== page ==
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90s Slang You Should Know


[fad] /fæd/
a temporary fashion, notion, manner of conduct, etc., especially one followed enthusiastically by a group.
Origin of fad
1825-35; noun use of dial. fad to look after things, busy oneself with trifles, back formation from obsolete faddle to play with, fondle. See fiddle
Related forms
fadlike, adjective
craze, vogue, rage. Unabridged
Based on the Random House Dictionary, © Random House, Inc. 2017.
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Examples from the Web for fad
Contemporary Examples
Historical Examples
  • Charity had not come to be a fad then, though there were many earnest workers.

    A Little Girl in Old San Francisco Amanda Minnie Douglas
  • "Watching it this way could get to be a fad," the repairman said, at last, almost inaudibly.

  • He immediately became the fad; rather, Society split into two factions and was threatened with disruption.

    The Californians Gertrude Franklin Horn Atherton
  • A fad with an uncommon amount of backbone to it, apparently.

  • Your European reputation came along just about the time the fad for the newest English novel was dying.

    Cape of Storms Percival Pollard
British Dictionary definitions for fad


noun (informal)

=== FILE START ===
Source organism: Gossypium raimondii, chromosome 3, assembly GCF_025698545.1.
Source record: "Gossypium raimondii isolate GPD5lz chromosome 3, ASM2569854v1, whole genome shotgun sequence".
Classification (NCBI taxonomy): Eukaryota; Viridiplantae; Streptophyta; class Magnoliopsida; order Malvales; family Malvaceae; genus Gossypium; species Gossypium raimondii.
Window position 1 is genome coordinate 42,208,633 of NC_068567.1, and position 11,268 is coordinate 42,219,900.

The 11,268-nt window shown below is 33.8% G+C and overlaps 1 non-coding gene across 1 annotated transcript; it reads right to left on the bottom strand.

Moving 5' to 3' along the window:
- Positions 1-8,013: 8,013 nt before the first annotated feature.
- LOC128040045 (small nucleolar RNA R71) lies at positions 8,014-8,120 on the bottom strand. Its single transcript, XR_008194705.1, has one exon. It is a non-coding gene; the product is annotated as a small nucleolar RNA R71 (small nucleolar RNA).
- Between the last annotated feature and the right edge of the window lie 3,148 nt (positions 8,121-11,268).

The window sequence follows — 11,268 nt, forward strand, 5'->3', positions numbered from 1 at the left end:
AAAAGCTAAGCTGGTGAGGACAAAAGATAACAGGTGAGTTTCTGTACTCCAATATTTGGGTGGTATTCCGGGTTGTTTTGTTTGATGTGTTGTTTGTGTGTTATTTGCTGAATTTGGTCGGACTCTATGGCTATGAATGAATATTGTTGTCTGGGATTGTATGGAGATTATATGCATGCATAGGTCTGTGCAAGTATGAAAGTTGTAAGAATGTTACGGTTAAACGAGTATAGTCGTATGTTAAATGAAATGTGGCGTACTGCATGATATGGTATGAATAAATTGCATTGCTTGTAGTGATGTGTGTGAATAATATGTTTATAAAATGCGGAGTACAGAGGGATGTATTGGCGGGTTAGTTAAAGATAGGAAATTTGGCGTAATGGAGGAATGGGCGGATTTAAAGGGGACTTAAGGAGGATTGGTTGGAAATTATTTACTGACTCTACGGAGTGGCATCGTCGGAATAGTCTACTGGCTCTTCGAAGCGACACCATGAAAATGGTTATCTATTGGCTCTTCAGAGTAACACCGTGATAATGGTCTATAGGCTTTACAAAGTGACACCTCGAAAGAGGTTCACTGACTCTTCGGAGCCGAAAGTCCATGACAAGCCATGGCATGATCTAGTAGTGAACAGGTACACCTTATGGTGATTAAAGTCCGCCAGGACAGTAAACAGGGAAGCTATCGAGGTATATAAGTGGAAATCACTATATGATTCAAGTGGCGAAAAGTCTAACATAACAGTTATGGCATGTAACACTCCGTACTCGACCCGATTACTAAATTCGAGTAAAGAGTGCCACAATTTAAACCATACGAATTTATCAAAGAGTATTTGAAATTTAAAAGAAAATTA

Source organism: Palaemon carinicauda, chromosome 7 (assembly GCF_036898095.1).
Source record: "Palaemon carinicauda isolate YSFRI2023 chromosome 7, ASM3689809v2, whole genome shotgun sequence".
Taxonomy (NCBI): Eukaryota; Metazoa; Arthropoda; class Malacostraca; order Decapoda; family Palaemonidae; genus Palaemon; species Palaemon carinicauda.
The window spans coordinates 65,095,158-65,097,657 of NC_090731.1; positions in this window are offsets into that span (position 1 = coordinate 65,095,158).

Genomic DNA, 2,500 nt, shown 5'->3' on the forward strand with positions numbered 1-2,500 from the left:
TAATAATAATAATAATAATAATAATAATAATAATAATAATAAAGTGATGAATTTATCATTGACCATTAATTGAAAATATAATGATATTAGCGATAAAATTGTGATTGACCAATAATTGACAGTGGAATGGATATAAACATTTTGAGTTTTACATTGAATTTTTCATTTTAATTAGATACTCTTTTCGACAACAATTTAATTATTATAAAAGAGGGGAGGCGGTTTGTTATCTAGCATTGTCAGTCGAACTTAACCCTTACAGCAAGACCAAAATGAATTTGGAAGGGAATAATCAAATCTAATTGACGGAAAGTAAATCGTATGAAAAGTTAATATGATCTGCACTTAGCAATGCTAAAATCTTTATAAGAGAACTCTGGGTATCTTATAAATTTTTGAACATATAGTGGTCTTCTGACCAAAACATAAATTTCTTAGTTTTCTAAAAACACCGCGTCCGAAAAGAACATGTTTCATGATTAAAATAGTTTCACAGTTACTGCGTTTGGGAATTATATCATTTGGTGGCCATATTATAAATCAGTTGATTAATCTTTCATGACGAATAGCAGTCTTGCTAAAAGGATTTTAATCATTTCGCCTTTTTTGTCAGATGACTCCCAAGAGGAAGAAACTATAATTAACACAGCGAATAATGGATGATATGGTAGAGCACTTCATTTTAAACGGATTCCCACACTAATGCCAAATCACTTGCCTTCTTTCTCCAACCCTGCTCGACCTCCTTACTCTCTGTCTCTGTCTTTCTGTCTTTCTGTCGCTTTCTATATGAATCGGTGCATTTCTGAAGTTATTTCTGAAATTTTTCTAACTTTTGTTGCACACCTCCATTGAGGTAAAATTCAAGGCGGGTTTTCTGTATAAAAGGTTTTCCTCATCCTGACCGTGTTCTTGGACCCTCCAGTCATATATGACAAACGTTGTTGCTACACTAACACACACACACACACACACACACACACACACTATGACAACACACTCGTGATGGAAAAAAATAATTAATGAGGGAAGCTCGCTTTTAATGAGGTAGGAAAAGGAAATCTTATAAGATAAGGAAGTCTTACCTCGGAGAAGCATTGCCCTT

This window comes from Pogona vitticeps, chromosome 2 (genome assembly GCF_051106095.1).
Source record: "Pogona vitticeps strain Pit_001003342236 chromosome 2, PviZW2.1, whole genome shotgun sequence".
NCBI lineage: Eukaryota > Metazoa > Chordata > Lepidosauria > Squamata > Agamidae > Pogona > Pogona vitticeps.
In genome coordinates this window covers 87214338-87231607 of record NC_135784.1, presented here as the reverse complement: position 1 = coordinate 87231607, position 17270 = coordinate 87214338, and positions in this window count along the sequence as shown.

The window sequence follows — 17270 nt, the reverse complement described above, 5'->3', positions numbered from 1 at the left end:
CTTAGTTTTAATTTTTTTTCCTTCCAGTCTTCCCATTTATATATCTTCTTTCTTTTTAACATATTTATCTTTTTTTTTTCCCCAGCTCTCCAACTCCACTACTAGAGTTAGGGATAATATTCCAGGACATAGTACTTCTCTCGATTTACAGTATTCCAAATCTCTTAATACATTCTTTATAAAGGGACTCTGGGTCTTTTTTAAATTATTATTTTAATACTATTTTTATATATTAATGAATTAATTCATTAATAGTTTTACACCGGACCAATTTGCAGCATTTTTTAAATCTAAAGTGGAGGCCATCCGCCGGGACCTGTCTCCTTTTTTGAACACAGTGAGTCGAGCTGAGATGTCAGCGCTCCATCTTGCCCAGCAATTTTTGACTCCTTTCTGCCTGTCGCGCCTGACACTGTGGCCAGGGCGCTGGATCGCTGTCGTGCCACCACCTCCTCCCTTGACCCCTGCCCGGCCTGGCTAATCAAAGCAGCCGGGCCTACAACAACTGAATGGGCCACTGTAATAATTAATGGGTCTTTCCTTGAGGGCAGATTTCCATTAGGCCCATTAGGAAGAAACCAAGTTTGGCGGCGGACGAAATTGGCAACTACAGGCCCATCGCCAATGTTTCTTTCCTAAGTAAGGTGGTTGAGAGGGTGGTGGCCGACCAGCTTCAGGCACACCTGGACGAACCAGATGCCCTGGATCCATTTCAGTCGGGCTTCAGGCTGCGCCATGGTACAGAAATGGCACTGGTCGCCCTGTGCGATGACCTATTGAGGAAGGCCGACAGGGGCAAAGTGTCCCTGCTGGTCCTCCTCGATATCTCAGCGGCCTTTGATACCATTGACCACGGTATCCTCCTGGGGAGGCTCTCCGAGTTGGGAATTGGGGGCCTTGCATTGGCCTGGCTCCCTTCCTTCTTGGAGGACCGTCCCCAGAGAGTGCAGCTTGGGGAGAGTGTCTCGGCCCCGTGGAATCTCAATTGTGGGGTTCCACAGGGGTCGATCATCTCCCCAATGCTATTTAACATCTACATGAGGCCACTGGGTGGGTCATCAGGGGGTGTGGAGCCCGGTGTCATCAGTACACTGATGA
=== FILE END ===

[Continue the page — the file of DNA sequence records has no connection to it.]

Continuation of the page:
an intense but short-lived fashion; craze
a personal idiosyncrasy or whim
Derived Forms
faddish, adjective
faddishness, noun
faddism, noun
faddist, noun
Word Origin
C19: of uncertain origin


(biochem) flavin adenine dinucleotide: an ester of riboflavin with ADP that acts as the prosthetic group for many flavoproteins See also FMN
Collins English Dictionary - Complete & Unabridged 2012 Digital Edition
© William Collins Sons & Co. Ltd. 1979, 1986 © HarperCollins
Publishers 1998, 2000, 2003, 2005, 2006, 2007, 2009, 2012
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Word Origin and History for fad

1834, "hobby, pet project;" 1881 as "fashion, craze," perhaps shortened from fiddle-faddle. Or perhaps from French fadaise "trifle, nonsense," ultimately from Latin fatuus "stupid."

Online Etymology Dictionary, © 2010 Douglas Harper
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fad in Medicine

FAD abbr.
flavin adenine dinucleotide

The American Heritage® Stedman's Medical Dictionary
Copyright © 2002, 2001, 1995 by Houghton Mifflin Company. Published by Houghton Mifflin Company.
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